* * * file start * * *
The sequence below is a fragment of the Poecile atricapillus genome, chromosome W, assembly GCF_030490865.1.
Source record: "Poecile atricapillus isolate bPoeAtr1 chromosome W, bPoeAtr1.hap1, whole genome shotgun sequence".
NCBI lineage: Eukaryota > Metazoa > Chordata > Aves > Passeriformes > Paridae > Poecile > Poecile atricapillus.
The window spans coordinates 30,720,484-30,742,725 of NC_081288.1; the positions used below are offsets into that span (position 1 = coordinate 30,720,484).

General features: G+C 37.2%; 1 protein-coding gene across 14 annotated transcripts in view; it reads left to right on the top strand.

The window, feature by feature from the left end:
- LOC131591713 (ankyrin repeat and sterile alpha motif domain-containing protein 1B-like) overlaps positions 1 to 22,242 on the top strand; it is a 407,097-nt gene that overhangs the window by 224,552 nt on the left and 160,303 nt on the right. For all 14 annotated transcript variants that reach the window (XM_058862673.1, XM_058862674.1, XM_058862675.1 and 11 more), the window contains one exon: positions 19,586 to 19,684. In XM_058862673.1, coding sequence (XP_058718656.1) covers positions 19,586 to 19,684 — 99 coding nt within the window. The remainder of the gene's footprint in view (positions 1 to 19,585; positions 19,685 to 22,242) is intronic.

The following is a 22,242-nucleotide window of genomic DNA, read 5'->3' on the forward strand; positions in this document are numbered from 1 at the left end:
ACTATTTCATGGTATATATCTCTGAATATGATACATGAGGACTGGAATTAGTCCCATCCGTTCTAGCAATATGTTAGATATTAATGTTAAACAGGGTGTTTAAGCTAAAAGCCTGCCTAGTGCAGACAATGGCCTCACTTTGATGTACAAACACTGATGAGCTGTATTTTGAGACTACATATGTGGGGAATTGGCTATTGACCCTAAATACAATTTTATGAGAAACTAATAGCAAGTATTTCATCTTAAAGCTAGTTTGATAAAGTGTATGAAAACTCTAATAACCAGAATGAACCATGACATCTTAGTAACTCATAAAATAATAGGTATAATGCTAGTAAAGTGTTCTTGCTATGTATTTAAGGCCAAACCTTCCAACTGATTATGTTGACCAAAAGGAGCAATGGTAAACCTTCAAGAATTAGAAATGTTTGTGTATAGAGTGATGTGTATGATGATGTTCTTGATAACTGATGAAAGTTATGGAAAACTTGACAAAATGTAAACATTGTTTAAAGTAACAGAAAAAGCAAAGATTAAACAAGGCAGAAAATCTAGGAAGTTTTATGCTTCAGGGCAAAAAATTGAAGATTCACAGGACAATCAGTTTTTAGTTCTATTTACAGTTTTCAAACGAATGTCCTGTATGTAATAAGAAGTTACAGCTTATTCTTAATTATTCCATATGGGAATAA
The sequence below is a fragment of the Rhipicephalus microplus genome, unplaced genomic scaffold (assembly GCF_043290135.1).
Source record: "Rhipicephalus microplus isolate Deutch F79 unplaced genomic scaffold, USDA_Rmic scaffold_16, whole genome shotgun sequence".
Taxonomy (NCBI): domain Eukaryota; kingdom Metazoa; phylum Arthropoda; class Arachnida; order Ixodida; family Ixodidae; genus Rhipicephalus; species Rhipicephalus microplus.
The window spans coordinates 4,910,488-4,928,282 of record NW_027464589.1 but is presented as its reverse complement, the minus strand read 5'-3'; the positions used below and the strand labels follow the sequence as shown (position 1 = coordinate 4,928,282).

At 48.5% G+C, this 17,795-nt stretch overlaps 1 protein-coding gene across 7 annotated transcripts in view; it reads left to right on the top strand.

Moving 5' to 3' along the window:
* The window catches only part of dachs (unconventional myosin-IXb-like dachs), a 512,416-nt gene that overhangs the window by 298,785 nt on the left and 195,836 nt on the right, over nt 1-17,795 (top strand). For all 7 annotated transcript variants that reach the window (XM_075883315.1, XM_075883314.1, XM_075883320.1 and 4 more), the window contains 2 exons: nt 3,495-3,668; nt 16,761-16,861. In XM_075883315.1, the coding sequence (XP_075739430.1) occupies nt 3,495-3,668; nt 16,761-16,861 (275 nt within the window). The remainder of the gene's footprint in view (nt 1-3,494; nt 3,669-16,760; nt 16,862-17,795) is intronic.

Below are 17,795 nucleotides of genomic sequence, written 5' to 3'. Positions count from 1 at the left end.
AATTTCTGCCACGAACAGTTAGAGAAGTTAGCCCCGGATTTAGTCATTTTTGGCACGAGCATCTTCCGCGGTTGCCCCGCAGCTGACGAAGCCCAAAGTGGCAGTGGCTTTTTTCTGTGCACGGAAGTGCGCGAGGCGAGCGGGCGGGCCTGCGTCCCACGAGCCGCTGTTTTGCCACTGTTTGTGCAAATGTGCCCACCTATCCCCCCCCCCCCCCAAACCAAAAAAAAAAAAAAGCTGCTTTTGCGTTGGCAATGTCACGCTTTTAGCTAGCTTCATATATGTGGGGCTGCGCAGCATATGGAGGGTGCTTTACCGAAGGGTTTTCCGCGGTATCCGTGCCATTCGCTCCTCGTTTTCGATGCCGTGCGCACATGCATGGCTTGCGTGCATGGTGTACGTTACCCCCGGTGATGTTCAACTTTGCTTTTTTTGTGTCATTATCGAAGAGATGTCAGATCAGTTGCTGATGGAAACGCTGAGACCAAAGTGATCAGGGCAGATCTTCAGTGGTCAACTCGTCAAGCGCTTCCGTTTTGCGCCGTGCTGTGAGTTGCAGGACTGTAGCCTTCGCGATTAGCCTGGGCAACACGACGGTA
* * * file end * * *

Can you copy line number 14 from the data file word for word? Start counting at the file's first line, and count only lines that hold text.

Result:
At 48.5% G+C, this 17,795-nt stretch overlaps 1 protein-coding gene across 7 annotated transcripts in view; it reads left to right on the top strand.